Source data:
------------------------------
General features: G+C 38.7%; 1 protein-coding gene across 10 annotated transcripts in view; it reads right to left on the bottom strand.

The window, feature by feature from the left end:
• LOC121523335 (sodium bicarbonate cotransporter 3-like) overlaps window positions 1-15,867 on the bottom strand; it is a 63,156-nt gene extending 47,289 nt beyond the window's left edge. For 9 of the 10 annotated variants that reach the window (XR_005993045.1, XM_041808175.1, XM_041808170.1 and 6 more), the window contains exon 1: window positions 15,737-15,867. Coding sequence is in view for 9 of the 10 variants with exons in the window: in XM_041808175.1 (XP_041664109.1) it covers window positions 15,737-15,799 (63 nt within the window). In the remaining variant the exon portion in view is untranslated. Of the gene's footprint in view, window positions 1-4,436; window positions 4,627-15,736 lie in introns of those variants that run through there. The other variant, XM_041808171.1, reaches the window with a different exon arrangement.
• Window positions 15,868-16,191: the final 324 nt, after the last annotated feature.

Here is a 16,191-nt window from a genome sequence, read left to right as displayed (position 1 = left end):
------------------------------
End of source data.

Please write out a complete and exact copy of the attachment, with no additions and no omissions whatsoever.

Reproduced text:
General features: G+C 38.7%; 1 protein-coding gene across 10 annotated transcripts in view; it reads right to left on the bottom strand.

The window, feature by feature from the left end:
• LOC121523335 (sodium bicarbonate cotransporter 3-like) overlaps window positions 1-15,867 on the bottom strand; it is a 63,156-nt gene extending 47,289 nt beyond the window's left edge. For 9 of the 10 annotated variants that reach the window (XR_005993045.1, XM_041808175.1, XM_041808170.1 and 6 more), the window contains exon 1: window positions 15,737-15,867. Coding sequence is in view for 9 of the 10 variants with exons in the window: in XM_041808175.1 (XP_041664109.1) it covers window positions 15,737-15,799 (63 nt within the window). In the remaining variant the exon portion in view is untranslated. Of the gene's footprint in view, window positions 1-4,436; window positions 4,627-15,736 lie in introns of those variants that run through there. The other variant, XM_041808171.1, reaches the window with a different exon arrangement.
• Window positions 15,868-16,191: the final 324 nt, after the last annotated feature.

Here is a 16,191-nt window from a genome sequence, read left to right as displayed (position 1 = left end):